What an exciting time to be alive! It seems like technology in every sector is advancing so quickly that it’s nearly impossible to keep up. This is especially true in our world - the world of drones! We have been asked by many friends and clients what we would recommend for them to get started with drones. How should they choose just the right drone
as a wonderful holiday gift for someone special - even themselves?
With so many different, new, and incredible options, it is not an easy question to answer.
We decided it would be a better idea to equip YOU with knowledge to become a discerning buyer as the technology evolves.
The first two things you need to consider...
There are over 600 different drone manufacturers worldwide, many offering outstanding aircraft from which to choose. The least expensive little quadcopters go for as low as $25, and the most expensive ultra-high tech and specialized machines may set you back over $200,000! The dominant market leader is clearly DJI, but there are many other great companies creating machines that offer a great flying and photography experience.
2.) LEARNING CURVE
One key factor to remember is that almost every beginner will inevitably crash at some point in the near future. No matter what the advertisement says, there is still a learning curve involved in flying these machines, and practice is paramount to become a good pilot and take advantage of the fantastic features offered by all Unmanned Aerial Vehicles.
In this guide, I am going to focus on the beginner to intermediate copters, which I would consider to be available from $25 to $1,400.
That said, let’s discuss these drones!
The most affordable category contains too many examples to go through all of them. The great news is that because of the rapid advances in these flying machines, their flight controls and sensors, most of these are going to fly decently right out of the box. I recommend indoor flying for these rather delicate and lightweight craft. Most are very small and cannot handle wind gusts before being carried away onto your neighbor’s roof, or worse. As one might expect, drones $30 or less will likely be difficult to fly, will be less durable, almost unrepairable, will not have swappable batteries, and will have an operating range of less than 30 feet.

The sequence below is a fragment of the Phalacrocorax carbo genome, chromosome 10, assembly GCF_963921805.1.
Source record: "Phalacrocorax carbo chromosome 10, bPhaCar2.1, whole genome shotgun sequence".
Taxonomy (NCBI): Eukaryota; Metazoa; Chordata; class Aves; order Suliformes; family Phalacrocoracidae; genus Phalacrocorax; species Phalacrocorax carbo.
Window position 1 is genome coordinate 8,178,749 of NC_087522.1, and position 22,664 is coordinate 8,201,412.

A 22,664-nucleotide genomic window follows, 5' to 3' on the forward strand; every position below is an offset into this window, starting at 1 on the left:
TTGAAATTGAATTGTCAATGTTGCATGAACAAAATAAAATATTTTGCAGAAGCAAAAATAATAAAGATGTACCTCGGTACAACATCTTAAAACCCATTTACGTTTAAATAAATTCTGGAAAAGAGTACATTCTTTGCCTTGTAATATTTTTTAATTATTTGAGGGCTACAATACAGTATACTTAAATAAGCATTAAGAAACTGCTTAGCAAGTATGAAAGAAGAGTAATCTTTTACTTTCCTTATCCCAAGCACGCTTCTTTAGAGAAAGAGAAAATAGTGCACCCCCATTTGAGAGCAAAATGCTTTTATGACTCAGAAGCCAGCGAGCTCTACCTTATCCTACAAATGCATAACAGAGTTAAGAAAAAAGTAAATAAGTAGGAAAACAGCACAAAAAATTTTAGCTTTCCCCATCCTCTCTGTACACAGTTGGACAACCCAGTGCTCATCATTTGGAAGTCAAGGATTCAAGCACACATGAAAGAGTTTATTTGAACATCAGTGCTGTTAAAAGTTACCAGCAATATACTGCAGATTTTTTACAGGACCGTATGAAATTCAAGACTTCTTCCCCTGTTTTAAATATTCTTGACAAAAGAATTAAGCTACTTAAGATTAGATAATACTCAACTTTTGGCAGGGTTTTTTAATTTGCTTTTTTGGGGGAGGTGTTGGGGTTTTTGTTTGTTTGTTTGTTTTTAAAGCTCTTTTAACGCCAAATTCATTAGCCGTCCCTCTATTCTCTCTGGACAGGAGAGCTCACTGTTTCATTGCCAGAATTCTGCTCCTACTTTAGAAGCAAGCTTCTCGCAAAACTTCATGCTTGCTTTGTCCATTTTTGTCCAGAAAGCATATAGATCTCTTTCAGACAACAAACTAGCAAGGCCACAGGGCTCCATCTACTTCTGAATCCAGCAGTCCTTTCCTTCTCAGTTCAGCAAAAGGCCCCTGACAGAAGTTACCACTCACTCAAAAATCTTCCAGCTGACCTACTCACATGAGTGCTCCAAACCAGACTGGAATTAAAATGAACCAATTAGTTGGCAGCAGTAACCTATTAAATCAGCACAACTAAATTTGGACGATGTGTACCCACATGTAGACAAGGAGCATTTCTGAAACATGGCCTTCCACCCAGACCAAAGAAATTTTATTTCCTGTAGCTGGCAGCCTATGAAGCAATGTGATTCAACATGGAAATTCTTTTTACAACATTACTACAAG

Drones in the $30 to $100 are going to fly better out of the box, will be fantastic for learning the basics, will take swappable rechargeable batteries, will usually have some kind of prop guard, will be more durable, and have greater range of 50 to 100 feet. Generally, expect better performance with higher price. At this economical price point, one should not expect excellent camera or flight performance. Surprisingly, though, SYMA has a copter with a reasonably nice camera for $89.
I, personally, think the Blade Nano QX for around $89, with prop guards, is the best choice for those learning to fly. Another popular choice is made by Hubsan, is in my view a good copter, but it is tricky to hover, requiring the pilot to “chase the throttle”, which can add difficulty to learning. Again, I emphasize that there is a “learning curve” and mishaps are inevitable, so this is a great price point to learn the basics before moving up to a more expensive machine.
$100 to $200